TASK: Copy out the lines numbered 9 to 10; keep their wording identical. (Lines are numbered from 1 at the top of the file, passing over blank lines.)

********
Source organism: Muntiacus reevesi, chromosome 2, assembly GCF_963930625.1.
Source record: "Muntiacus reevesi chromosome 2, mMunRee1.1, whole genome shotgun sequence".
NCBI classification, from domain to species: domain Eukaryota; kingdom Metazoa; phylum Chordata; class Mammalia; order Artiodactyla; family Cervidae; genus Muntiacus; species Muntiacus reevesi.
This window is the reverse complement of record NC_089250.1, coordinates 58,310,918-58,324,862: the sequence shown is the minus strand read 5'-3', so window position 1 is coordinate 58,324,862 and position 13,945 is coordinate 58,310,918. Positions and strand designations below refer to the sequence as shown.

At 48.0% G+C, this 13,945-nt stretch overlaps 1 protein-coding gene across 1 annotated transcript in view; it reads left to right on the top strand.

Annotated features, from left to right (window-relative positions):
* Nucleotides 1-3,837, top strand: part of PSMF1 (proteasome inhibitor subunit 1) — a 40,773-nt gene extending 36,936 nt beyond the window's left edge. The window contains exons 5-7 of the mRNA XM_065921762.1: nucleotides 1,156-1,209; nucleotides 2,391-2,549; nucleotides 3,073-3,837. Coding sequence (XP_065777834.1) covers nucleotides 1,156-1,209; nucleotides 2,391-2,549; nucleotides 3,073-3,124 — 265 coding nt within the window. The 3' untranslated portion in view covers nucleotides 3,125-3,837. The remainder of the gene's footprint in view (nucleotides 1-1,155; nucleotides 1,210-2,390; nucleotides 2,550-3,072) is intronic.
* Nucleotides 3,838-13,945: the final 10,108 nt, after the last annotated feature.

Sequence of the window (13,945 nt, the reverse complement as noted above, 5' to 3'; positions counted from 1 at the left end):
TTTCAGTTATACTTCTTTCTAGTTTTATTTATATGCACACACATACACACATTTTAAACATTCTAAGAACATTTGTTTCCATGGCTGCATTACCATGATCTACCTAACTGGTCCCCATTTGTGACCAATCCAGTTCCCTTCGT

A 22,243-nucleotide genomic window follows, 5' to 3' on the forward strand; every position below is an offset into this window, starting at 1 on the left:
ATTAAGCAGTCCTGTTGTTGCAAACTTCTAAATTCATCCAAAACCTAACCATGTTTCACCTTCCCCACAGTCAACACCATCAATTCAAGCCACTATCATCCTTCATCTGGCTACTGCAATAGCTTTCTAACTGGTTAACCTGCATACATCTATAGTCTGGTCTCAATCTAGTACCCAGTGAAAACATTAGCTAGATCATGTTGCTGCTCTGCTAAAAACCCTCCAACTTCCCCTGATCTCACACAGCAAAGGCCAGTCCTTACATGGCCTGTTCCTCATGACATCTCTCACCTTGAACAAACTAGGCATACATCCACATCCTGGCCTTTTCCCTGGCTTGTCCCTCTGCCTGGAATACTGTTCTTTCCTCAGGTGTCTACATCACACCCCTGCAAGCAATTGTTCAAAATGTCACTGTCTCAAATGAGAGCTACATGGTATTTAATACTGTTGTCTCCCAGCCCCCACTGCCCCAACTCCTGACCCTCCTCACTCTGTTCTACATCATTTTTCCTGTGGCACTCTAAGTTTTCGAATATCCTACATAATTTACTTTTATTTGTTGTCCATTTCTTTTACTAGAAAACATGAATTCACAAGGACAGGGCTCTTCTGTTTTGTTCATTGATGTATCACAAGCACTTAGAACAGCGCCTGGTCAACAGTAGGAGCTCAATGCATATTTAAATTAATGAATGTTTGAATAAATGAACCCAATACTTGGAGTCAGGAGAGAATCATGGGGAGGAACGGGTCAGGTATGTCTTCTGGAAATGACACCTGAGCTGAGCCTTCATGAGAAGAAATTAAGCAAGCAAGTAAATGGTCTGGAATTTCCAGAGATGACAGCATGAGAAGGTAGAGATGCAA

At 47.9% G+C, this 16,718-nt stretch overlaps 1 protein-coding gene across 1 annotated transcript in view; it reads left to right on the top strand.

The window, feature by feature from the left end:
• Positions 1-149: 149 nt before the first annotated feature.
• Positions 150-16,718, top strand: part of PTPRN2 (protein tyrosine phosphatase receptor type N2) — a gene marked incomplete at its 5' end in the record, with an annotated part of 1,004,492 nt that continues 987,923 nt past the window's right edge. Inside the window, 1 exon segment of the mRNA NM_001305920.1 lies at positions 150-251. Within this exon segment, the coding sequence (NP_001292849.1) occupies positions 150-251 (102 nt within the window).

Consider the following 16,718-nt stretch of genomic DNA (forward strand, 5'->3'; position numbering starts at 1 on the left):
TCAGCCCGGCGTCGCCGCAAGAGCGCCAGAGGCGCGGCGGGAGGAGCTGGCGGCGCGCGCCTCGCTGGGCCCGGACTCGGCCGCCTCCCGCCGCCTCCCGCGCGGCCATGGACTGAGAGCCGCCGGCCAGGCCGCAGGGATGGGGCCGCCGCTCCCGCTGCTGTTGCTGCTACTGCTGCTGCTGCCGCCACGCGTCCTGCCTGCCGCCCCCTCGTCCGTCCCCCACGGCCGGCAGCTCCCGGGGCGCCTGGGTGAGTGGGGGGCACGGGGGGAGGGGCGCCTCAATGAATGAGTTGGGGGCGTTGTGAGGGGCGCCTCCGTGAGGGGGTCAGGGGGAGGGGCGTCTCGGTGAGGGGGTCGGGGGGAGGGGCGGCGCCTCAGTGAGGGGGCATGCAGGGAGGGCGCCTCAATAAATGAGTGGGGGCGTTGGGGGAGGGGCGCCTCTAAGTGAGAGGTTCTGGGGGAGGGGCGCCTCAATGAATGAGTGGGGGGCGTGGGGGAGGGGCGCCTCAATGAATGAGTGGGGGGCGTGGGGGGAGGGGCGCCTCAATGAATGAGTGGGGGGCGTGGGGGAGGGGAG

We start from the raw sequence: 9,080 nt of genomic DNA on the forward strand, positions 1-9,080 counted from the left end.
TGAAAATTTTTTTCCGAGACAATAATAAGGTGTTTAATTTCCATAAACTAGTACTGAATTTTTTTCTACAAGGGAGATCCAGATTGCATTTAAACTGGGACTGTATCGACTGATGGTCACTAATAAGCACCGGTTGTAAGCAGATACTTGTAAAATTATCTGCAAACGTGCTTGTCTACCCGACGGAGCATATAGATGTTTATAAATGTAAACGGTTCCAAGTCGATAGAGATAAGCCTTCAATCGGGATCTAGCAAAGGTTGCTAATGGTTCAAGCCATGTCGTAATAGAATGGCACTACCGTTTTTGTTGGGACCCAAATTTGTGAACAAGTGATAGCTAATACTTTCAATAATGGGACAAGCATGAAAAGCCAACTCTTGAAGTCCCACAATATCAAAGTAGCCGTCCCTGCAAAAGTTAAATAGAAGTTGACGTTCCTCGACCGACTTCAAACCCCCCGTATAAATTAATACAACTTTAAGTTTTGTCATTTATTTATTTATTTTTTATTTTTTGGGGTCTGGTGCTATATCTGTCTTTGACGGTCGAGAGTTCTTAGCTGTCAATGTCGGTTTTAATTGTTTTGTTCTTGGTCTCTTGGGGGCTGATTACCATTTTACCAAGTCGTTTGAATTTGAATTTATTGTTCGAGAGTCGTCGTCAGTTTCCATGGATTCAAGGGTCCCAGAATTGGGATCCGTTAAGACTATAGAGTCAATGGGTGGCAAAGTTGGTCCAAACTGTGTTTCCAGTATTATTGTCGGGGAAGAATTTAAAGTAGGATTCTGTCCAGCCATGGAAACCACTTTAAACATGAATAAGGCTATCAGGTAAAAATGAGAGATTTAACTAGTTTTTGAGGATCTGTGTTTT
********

Sequence of the window (13,945 nt, the reverse complement as noted above, 5' to 3'; positions counted from 1 at the left end):
TTTCAGTTATACTTCTTTCTAGTTTTATTTATATGCACACACATACACACATTTTAAACATTCTAAGAACATTTGTTTCCATGGCTGCATTACCATGATCTACCTAACTGGTCCCCATTTGTGACCAATCCAGTTCCCTTCGT